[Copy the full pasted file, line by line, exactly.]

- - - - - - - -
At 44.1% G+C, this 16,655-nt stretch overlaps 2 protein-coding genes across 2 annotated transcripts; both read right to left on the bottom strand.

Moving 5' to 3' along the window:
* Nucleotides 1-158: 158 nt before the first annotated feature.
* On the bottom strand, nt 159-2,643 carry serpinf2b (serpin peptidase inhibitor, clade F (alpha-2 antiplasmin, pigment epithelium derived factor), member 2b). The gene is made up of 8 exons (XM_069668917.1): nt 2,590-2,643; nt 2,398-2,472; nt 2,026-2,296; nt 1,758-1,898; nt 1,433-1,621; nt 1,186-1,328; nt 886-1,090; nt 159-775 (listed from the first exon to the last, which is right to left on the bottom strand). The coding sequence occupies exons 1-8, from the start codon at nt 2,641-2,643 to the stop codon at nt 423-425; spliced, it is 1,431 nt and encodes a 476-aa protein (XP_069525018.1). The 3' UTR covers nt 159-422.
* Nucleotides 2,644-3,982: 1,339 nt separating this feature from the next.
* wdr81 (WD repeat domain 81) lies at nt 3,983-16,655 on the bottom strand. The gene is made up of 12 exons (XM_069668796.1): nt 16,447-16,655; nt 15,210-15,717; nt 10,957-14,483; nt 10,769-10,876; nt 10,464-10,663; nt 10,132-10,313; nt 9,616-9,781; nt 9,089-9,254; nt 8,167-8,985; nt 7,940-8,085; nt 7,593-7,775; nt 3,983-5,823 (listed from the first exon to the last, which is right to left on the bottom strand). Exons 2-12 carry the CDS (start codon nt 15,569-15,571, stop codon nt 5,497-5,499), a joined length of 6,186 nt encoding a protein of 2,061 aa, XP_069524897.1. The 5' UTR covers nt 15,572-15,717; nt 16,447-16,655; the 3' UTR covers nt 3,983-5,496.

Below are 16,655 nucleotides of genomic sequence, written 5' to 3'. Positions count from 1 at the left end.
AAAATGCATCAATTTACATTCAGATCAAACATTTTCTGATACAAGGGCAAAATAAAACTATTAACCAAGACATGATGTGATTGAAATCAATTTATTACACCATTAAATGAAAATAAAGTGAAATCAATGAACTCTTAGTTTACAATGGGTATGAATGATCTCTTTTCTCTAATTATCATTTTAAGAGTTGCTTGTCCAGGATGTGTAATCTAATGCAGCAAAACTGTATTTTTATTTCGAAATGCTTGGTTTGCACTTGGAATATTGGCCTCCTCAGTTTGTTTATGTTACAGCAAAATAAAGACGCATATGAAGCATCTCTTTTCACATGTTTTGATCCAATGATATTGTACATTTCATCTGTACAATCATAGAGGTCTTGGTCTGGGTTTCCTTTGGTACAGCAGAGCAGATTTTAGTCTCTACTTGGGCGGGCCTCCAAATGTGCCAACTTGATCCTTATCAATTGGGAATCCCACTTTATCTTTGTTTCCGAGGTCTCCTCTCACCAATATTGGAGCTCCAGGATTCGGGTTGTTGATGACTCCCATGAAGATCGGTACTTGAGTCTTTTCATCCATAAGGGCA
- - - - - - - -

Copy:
At 44.1% G+C, this 16,655-nt stretch overlaps 2 protein-coding genes across 2 annotated transcripts; both read right to left on the bottom strand.

Moving 5' to 3' along the window:
* Nucleotides 1-158: 158 nt before the first annotated feature.
* On the bottom strand, nt 159-2,643 carry serpinf2b (serpin peptidase inhibitor, clade F (alpha-2 antiplasmin, pigment epithelium derived factor), member 2b). The gene is made up of 8 exons (XM_069668917.1): nt 2,590-2,643; nt 2,398-2,472; nt 2,026-2,296; nt 1,758-1,898; nt 1,433-1,621; nt 1,186-1,328; nt 886-1,090; nt 159-775 (listed from the first exon to the last, which is right to left on the bottom strand). The coding sequence occupies exons 1-8, from the start codon at nt 2,641-2,643 to the stop codon at nt 423-425; spliced, it is 1,431 nt and encodes a 476-aa protein (XP_069525018.1). The 3' UTR covers nt 159-422.
* Nucleotides 2,644-3,982: 1,339 nt separating this feature from the next.
* wdr81 (WD repeat domain 81) lies at nt 3,983-16,655 on the bottom strand. The gene is made up of 12 exons (XM_069668796.1): nt 16,447-16,655; nt 15,210-15,717; nt 10,957-14,483; nt 10,769-10,876; nt 10,464-10,663; nt 10,132-10,313; nt 9,616-9,781; nt 9,089-9,254; nt 8,167-8,985; nt 7,940-8,085; nt 7,593-7,775; nt 3,983-5,823 (listed from the first exon to the last, which is right to left on the bottom strand). Exons 2-12 carry the CDS (start codon nt 15,569-15,571, stop codon nt 5,497-5,499), a joined length of 6,186 nt encoding a protein of 2,061 aa, XP_069524897.1. The 5' UTR covers nt 15,572-15,717; nt 16,447-16,655; the 3' UTR covers nt 3,983-5,496.

Below are 16,655 nucleotides of genomic sequence, written 5' to 3'. Positions count from 1 at the left end.
AAAATGCATCAATTTACATTCAGATCAAACATTTTCTGATACAAGGGCAAAATAAAACTATTAACCAAGACATGATGTGATTGAAATCAATTTATTACACCATTAAATGAAAATAAAGTGAAATCAATGAACTCTTAGTTTACAATGGGTATGAATGATCTCTTTTCTCTAATTATCATTTTAAGAGTTGCTTGTCCAGGATGTGTAATCTAATGCAGCAAAACTGTATTTTTATTTCGAAATGCTTGGTTTGCACTTGGAATATTGGCCTCCTCAGTTTGTTTATGTTACAGCAAAATAAAGACGCATATGAAGCATCTCTTTTCACATGTTTTGATCCAATGATATTGTACATTTCATCTGTACAATCATAGAGGTCTTGGTCTGGGTTTCCTTTGGTACAGCAGAGCAGATTTTAGTCTCTACTTGGGCGGGCCTCCAAATGTGCCAACTTGATCCTTATCAATTGGGAATCCCACTTTATCTTTGTTTCCGAGGTCTCCTCTCACCAATATTGGAGCTCCAGGATTCGGGTTGTTGATGACTCCCATGAAGATCGGTACTTGAGTCTTTTCATCCATAAGGGCA